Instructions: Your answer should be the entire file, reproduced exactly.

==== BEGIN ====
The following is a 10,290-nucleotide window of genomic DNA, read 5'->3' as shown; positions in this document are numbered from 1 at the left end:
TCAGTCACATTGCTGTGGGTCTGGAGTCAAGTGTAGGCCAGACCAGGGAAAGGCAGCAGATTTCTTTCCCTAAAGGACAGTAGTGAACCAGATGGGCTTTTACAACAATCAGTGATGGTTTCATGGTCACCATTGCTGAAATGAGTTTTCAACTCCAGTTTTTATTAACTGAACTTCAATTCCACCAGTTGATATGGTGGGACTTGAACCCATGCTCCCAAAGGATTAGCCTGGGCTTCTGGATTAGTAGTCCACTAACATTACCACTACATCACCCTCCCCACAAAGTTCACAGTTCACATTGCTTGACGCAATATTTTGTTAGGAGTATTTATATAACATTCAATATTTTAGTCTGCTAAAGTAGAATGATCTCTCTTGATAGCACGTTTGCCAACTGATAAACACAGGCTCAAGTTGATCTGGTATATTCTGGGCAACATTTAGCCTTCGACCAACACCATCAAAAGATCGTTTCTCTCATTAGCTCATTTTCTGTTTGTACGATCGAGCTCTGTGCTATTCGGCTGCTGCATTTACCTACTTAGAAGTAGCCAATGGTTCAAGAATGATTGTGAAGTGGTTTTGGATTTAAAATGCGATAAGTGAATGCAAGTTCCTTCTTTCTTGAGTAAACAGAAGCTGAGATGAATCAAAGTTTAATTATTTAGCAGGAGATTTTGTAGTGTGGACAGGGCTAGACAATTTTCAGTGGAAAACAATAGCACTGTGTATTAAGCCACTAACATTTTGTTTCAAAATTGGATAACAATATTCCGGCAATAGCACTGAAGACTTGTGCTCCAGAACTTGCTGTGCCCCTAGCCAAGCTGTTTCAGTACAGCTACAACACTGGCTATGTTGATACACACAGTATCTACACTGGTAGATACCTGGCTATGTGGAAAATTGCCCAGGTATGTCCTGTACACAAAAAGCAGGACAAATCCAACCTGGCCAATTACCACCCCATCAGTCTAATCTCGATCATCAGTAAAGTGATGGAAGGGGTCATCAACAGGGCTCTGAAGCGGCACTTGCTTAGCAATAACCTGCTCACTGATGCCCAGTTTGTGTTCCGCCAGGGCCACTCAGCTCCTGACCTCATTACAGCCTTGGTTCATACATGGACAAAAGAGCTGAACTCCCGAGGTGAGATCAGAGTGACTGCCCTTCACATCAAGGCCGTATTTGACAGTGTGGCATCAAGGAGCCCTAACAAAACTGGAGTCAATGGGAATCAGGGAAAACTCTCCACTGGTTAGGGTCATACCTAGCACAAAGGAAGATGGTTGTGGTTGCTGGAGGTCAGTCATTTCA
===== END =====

The following is a 10,290-nucleotide window of genomic DNA, read 5'->3' as shown; positions in this document are numbered from 1 at the left end:
TCAGTCACATTGCTGTGGGTCTGGAGTCAAGTGTAGGCCAGACCAGGGAAAGGCAGCAGATTTCTTTCCCTAAAGGACAGTAGTGAACCAGATGGGCTTTTACAACAATCAGTGATGGTTTCATGGTCACCATTGCTGAAATGAGTTTTCAACTCCAGTTTTTATTAACTGAACTTCAATTCCACCAGTTGATATGGTGGGACTTGAACCCATGCTCCCAAAGGATTAGCCTGGGCTTCTGGATTAGTAGTCCACTAACATTACCACTACATCACCCTCCCCACAAAGTTCACAGTTCACATTGCTTGACGCAATATTTTGTTAGGAGTATTTATATAACATTCAATATTTTAGTCTGCTAAAGTAGAATGATCTCTCTTGATAGCACGTTTGCCAACTGATAAACACAGGCTCAAGTTGATCTGGTATATTCTGGGCAACATTTAGCCTTCGACCAACACCATCAAAAGATCGTTTCTCTCATTAGCTCATTTTCTGTTTGTACGATCGAGCTCTGTGCTATTCGGCTGCTGCATTTACCTACTTAGAAGTAGCCAATGGTTCAAGAATGATTGTGAAGTGGTTTTGGATTTAAAATGCGATAAGTGAATGCAAGTTCCTTCTTTCTTGAGTAAACAGAAGCTGAGATGAATCAAAGTTTAATTATTTAGCAGGAGATTTTGTAGTGTGGACAGGGCTAGACAATTTTCAGTGGAAAACAATAGCACTGTGTATTAAGCCACTAACATTTTGTTTCAAAATTGGATAACAATATTCCGGCAATAGCACTGAAGACTTGTGCTCCAGAACTTGCTGTGCCCCTAGCCAAGCTGTTTCAGTACAGCTACAACACTGGCTATGTTGATACACACAGTATCTACACTGGTAGATACCTGGCTATGTGGAAAATTGCCCAGGTATGTCCTGTACACAAAAAGCAGGACAAATCCAACCTGGCCAATTACCACCCCATCAGTCTAATCTCGATCATCAGTAAAGTGATGGAAGGGGTCATCAACAGGGCTCTGAAGCGGCACTTGCTTAGCAATAACCTGCTCACTGATGCCCAGTTTGTGTTCCGCCAGGGCCACTCAGCTCCTGACCTCATTACAGCCTTGGTTCATACATGGACAAAAGAGCTGAACTCCCGAGGTGAGATCAGAGTGACTGCCCTTCACATCAAGGCCGTATTTGACAGTGTGGCATCAAGGAGCCCTAACAAAACTGGAGTCAATGGGAATCAGGGAAAACTCTCCACTGGTTAGGGTCATACCTAGCACAAAGGAAGATGGTTGTGGTTGCTGGAGGTCAGTCATTTCA